2A - The Michigan Daily - Tuesday, January 20, 1998
Continued from Page 1A
with what will keep an excellent faculty."
Physiology Prof. Louis D'Alecy, who
chairs the faculty's governing body, said
the faculty's increase is a way to correct
past "inappropriate preferences."
),The administrators were getting
increases when faculty was not getting
increases," D'Alecy said. "That was
inappropriate. They are trying now to
get into a more equitable pattern."
Although the reported salaries of sev-
erl Medical School faculty appeared to
jump as much as 30 percent, the increas-
es represent a new calculation system
and not merit-based increases.
In the past, the reported salaries only
included Medical faculty's base
salaries, which excluded some of the
money earned through the academic
portions of their work, said Ken Trester,
director of planning and marketing for
the University's Health System. But a
new budgeting system includes these
portions in the base salary.
'On average, a Medical School facul-
ty receivedan increase of less than 5 per-
cent ... whereas some of these changes
may reflect larger increases," Trester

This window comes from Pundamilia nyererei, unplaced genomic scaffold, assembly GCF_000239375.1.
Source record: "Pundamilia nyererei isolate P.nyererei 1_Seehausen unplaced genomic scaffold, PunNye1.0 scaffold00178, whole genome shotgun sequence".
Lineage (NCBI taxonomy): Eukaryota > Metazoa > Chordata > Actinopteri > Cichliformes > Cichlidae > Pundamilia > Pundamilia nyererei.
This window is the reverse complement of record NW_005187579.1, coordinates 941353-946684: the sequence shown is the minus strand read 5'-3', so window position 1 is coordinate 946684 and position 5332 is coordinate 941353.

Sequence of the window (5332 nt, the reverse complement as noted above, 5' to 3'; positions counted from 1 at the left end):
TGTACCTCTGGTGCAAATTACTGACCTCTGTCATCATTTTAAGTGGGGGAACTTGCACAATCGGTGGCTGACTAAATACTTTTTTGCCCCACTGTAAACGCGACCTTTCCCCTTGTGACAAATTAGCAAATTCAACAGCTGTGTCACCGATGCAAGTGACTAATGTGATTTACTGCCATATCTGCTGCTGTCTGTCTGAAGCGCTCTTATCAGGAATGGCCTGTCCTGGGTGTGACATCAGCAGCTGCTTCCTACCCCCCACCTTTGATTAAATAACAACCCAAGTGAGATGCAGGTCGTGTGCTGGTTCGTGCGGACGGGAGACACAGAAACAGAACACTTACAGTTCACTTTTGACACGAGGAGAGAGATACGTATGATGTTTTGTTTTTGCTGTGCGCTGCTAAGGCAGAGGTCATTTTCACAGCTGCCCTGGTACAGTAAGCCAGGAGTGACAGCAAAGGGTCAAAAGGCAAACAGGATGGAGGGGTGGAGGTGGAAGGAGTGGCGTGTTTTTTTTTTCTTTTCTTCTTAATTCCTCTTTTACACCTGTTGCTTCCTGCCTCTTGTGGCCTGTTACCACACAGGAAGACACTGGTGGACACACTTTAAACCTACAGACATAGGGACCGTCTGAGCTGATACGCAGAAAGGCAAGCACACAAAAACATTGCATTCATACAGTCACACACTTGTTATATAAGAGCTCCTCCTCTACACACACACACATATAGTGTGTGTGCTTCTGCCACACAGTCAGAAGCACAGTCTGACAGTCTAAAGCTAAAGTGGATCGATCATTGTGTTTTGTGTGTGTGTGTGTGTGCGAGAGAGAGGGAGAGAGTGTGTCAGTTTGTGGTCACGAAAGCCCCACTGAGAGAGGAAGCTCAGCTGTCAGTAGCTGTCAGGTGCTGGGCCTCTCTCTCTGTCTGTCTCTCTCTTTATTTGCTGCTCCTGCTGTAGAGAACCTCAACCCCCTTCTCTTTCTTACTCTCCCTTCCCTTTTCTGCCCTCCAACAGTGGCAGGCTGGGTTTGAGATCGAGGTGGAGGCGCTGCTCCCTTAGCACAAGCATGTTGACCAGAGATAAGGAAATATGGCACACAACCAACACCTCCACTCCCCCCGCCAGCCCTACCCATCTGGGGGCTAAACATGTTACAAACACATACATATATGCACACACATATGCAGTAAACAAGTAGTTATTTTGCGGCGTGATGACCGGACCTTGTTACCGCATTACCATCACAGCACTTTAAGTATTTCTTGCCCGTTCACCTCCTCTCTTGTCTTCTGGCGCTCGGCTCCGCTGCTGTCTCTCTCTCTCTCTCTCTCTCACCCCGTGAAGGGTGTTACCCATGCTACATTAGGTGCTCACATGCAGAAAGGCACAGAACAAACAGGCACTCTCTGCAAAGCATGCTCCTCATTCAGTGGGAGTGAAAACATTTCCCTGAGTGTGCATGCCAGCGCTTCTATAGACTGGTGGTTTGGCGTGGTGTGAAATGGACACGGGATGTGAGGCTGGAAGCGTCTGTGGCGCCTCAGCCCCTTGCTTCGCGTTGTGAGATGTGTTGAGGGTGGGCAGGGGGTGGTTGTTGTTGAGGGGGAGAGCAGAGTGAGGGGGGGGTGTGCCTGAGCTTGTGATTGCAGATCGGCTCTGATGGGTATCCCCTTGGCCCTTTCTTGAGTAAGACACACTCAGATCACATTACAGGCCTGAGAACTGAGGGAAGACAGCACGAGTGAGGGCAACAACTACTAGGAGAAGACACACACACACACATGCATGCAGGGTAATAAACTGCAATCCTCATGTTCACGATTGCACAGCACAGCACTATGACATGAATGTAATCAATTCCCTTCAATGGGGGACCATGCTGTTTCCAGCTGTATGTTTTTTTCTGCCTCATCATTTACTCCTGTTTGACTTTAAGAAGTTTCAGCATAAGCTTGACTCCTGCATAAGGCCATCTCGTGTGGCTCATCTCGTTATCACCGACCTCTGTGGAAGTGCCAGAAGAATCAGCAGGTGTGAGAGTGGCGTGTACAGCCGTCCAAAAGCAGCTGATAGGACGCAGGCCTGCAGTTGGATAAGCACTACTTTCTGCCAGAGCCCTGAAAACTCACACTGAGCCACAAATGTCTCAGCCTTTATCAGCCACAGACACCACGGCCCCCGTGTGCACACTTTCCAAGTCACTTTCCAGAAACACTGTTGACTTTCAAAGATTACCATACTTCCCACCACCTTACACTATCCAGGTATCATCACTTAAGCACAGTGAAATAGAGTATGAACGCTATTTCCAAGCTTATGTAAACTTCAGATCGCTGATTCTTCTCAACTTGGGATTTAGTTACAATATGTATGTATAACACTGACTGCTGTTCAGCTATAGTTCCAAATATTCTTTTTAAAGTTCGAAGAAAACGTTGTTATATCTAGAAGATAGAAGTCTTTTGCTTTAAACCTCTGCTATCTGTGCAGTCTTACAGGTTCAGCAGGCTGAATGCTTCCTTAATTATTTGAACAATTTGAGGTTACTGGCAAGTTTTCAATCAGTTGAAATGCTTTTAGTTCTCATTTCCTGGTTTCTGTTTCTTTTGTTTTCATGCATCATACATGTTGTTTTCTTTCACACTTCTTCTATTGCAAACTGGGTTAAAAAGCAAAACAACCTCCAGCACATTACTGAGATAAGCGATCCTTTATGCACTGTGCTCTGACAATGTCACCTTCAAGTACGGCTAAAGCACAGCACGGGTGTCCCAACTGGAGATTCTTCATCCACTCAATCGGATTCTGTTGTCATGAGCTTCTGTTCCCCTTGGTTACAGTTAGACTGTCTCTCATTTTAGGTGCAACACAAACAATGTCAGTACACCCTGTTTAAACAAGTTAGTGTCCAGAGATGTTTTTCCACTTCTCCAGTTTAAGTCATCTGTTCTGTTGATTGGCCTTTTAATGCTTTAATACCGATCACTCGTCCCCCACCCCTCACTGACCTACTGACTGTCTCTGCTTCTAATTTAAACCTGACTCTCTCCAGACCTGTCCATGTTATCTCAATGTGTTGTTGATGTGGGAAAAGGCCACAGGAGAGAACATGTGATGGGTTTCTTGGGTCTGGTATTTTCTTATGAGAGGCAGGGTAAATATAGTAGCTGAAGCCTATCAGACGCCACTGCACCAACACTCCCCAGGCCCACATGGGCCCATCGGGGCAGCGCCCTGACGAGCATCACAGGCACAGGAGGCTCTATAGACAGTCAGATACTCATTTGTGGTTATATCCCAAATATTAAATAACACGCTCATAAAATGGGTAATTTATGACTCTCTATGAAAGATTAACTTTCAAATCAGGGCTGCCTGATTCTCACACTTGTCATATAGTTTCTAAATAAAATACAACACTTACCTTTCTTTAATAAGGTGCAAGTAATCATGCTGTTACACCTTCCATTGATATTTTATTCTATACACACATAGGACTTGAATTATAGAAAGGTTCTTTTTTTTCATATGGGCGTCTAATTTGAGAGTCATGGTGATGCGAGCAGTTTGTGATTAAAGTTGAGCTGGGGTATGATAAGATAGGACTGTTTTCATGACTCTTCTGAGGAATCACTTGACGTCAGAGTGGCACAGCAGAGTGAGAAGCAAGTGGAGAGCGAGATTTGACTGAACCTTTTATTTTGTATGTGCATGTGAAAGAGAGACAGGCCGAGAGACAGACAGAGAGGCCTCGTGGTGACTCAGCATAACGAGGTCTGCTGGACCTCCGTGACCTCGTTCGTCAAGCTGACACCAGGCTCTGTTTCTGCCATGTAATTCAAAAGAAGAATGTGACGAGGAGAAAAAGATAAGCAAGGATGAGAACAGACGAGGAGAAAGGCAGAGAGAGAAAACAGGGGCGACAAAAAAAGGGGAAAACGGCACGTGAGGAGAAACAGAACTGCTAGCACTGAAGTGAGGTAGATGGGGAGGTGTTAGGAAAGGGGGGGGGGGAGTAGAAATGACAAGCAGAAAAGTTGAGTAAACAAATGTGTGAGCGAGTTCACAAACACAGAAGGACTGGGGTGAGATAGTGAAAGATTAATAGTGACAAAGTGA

Vice President for University
Relations Walter Harrison said this
year's salary increases represent healthy
appropriations from the state.
"In the past year, the state legisla-
ture and governor have made a very
thoughtful commitment to higher
education," Harrison said.
Harrison said teaching ability is one
of the main criteria for determining
merit-based salary increases.
Yet some of the University's most
revered teachers ranked low on the salary
list. Biology lecturer Eric Mann, who
received last year's Golden Apple award
for outstanding teaching on the under-
graduate level, received a 5 percent
increase that raised his salary to $48,285.
Michigan football coach Lloyd Carr
received a 3.5-percent increase to earn
$266,512. Hockey coach Red Berenson's
salary increased 3.5 percent, to $103,500.
-Daily StaffReporters Katie Plona and
Jenni Yachnin contributed to this report.
Continued from Page IA
"That's something they're not going
to be able to get from a panel with no
interaction at depth."
in addition to the larger discussion
and Q & A periods, the audience of at
least 700 people broke into smaller
groups to more comprehensively exam-
ine various areas, including
"Affirmative Action and Higher
Education Policy" and "Native
American Law," and later reconvened
to summarize each groups' discussions.
Chuck D, who facilitated the
group that focused on the entertain-
ment industry's influences and other
related issues, said large corpora-
tions constantly barrage people with
"fantasy world" projections, there-
fore skewing the messages received
in the communities.
Instead of emphasizing individuals in